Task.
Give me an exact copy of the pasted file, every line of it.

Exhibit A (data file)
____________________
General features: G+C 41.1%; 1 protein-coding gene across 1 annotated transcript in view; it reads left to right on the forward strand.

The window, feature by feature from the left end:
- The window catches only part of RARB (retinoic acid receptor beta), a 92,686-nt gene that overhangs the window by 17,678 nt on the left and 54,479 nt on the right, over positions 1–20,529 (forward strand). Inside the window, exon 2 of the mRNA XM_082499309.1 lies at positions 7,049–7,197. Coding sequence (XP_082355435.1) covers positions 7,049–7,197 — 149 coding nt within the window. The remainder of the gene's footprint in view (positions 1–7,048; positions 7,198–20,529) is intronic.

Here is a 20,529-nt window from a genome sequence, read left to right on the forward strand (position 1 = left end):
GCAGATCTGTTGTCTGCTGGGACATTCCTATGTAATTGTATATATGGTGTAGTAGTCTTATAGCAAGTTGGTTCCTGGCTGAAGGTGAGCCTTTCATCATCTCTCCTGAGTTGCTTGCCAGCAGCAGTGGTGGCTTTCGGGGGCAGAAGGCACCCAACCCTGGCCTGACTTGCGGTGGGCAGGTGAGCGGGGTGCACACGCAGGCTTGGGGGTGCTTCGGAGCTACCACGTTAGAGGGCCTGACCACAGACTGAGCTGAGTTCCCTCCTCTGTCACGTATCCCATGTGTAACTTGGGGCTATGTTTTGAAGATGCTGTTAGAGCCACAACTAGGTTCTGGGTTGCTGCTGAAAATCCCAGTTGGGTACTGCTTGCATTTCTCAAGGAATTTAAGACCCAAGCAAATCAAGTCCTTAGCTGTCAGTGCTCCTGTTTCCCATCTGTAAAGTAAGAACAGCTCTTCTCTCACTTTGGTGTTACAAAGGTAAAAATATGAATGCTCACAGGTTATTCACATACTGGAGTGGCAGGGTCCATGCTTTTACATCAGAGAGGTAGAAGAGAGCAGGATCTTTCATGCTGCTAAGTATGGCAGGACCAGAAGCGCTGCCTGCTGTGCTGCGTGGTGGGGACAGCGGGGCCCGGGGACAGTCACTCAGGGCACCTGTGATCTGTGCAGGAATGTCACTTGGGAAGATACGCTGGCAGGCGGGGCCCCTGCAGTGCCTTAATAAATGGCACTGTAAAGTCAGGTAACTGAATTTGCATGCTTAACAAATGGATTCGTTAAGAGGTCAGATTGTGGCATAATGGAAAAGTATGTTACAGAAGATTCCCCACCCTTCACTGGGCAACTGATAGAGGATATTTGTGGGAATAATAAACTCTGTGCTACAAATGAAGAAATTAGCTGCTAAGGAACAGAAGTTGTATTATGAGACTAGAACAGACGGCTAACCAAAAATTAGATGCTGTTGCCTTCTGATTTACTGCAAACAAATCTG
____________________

General features: G+C 41.1%; 1 protein-coding gene across 1 annotated transcript in view; it reads left to right on the forward strand.

The window, feature by feature from the left end:
- The window catches only part of RARB (retinoic acid receptor beta), a 92,686-nt gene that overhangs the window by 17,678 nt on the left and 54,479 nt on the right, over positions 1–20,529 (forward strand). Inside the window, exon 2 of the mRNA XM_082499309.1 lies at positions 7,049–7,197. Coding sequence (XP_082355435.1) covers positions 7,049–7,197 — 149 coding nt within the window. The remainder of the gene's footprint in view (positions 1–7,048; positions 7,198–20,529) is intronic.

Here is a 20,529-nt window from a genome sequence, read left to right on the forward strand (position 1 = left end):
GCAGATCTGTTGTCTGCTGGGACATTCCTATGTAATTGTATATATGGTGTAGTAGTCTTATAGCAAGTTGGTTCCTGGCTGAAGGTGAGCCTTTCATCATCTCTCCTGAGTTGCTTGCCAGCAGCAGTGGTGGCTTTCGGGGGCAGAAGGCACCCAACCCTGGCCTGACTTGCGGTGGGCAGGTGAGCGGGGTGCACACGCAGGCTTGGGGGTGCTTCGGAGCTACCACGTTAGAGGGCCTGACCACAGACTGAGCTGAGTTCCCTCCTCTGTCACGTATCCCATGTGTAACTTGGGGCTATGTTTTGAAGATGCTGTTAGAGCCACAACTAGGTTCTGGGTTGCTGCTGAAAATCCCAGTTGGGTACTGCTTGCATTTCTCAAGGAATTTAAGACCCAAGCAAATCAAGTCCTTAGCTGTCAGTGCTCCTGTTTCCCATCTGTAAAGTAAGAACAGCTCTTCTCTCACTTTGGTGTTACAAAGGTAAAAATATGAATGCTCACAGGTTATTCACATACTGGAGTGGCAGGGTCCATGCTTTTACATCAGAGAGGTAGAAGAGAGCAGGATCTTTCATGCTGCTAAGTATGGCAGGACCAGAAGCGCTGCCTGCTGTGCTGCGTGGTGGGGACAGCGGGGCCCGGGGACAGTCACTCAGGGCACCTGTGATCTGTGCAGGAATGTCACTTGGGAAGATACGCTGGCAGGCGGGGCCCCTGCAGTGCCTTAATAAATGGCACTGTAAAGTCAGGTAACTGAATTTGCATGCTTAACAAATGGATTCGTTAAGAGGTCAGATTGTGGCATAATGGAAAAGTATGTTACAGAAGATTCCCCACCCTTCACTGGGCAACTGATAGAGGATATTTGTGGGAATAATAAACTCTGTGCTACAAATGAAGAAATTAGCTGCTAAGGAACAGAAGTTGTATTATGAGACTAGAACAGACGGCTAACCAAAAATTAGATGCTGTTGCCTTCTGATTTACTGCAAACAAATCTG